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December 26, 2018

Wall Street Debates Wheter Bear Market to Continue in 2019


The Dow Jones Industrial Average recorded last week its worst weekly performance in a decade, and the Christmas Eve trading session saw the worst-ever performance for the day. Will the sell-off carry over into 2019?  
BofA: 6 More Months Of Selling
Bank of America Merrill Lynch chief equity technical strategist Stephen Suttmeier told CNBC the S&P 500 charts point to another six months of selling. The index is flirting with the "massive support" level between 2,500 and 2,600, and if it dips below the index could fall to the mid-2,300 level over the next few months. (Note: The S&P 500 closed at 2,351.10 on Monday.) 
"We do think the equity markets are set up to continue this cyclical bear market or bear market, just call it what it is — and correct further, a deeper retracement." 
A near-term move lower of 20 percent in no way implies an end to the bull market, Suttmeier said. The secular bull market is alive and well, and a sell-off is consistent with what's been seen throughout history, he said. 
"You have periods where you trade in ranges," he said. "You have periods like the '80s, like the '60s and '70s and the Great Depression era. You also have periods where you are trending up like the 1950 to 1966 time frame — and 1980 to 2000. We think we're in another one of those phases."
Related Link: Holiday Cheer Hard To Find Following Wall Street's Worst Week In A Decade
KKM Financial: This Isn't 2008
Jeff Kilburg of KKM Financial told CNBC early Monday that Mnuchin's phone calls with six bank executives was "not taken in the best way" by investors. But the calls could also be seen as a sign of support from the U.S. government at a time of "absolute carnage" in the overall market, he said. 
Comparisons to the 2008 market are inaccurate, as earnings today remain strong and rates remain low from a historical perspective, he said.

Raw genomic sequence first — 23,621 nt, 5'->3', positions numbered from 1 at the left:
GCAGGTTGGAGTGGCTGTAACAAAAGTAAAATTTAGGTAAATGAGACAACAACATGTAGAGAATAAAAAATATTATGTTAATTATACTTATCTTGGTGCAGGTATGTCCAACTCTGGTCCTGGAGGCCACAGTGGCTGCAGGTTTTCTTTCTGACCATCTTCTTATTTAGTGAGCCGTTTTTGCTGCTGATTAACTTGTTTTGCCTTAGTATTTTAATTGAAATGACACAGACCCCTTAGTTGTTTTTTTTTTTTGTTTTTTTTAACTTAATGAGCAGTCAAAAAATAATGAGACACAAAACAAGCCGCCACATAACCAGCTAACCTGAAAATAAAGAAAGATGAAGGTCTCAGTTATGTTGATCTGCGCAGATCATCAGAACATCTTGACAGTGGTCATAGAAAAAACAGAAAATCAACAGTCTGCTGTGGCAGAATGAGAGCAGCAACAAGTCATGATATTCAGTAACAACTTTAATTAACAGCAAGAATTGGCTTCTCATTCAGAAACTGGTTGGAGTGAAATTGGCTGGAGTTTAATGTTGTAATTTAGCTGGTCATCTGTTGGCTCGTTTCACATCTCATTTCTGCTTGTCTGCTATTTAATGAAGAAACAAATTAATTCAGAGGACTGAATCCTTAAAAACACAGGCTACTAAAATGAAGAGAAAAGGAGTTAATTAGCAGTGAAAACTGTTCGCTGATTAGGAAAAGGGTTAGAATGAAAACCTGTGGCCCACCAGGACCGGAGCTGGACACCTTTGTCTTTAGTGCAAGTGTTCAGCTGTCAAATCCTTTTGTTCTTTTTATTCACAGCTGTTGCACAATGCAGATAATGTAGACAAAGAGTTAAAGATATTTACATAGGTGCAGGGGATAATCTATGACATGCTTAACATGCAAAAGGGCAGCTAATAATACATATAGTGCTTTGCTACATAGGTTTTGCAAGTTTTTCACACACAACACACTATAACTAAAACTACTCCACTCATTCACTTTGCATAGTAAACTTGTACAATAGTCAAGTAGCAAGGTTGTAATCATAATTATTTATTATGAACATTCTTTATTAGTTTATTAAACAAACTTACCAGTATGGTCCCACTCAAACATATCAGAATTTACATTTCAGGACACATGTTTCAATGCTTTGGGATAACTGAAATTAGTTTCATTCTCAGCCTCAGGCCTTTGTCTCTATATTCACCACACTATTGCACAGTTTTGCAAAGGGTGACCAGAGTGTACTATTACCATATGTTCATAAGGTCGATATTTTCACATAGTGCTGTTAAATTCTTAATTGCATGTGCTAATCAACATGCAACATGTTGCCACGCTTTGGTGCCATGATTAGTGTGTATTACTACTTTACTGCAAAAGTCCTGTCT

"Stocks are on sale," Kilburg said. "Don't be afraid. I think this is a great time to allocate."
CCB International: The Worst Is Yet To Come
The worst for markets is ahead, as there aren't "too many positives out there" to warrant upside, Mark Jolley, global strategist at CCB International Securities, told CNBC Monday. The Federal Reserve's openness to raising rates in 2019 will make it incrementally difficult for companies to service their debt and will be followed by defaults or rating downgrades, he said. 
Debt concerns will "further weigh on equity markets," which in turn will "definitely weigh on high-growth sectors," Jolley said. 
AA Deans Advisory Puts Mnuchin's Actions In Perspective
Mnuchin's calls to bank CEOs and comments on liquidity are consistent with the Trump administration's "unconventional approaches," Alison Deans, founder of AA Deans Advisory, told CNBC Monday. Mnuchin has a background in the investment banking side of the financial market, so he may not be "quite as knowledgeable on this front of the market," she said. 
"We would have heard rumblings [of liquidity issues] before the administration would have heard it." 
© 2018 Benzinga.com. Benzinga does not provide investment advice. All rights reserved.
The views and opinions expressed herein are the author's own, and do not necessarily reflect those of EconMatters.  
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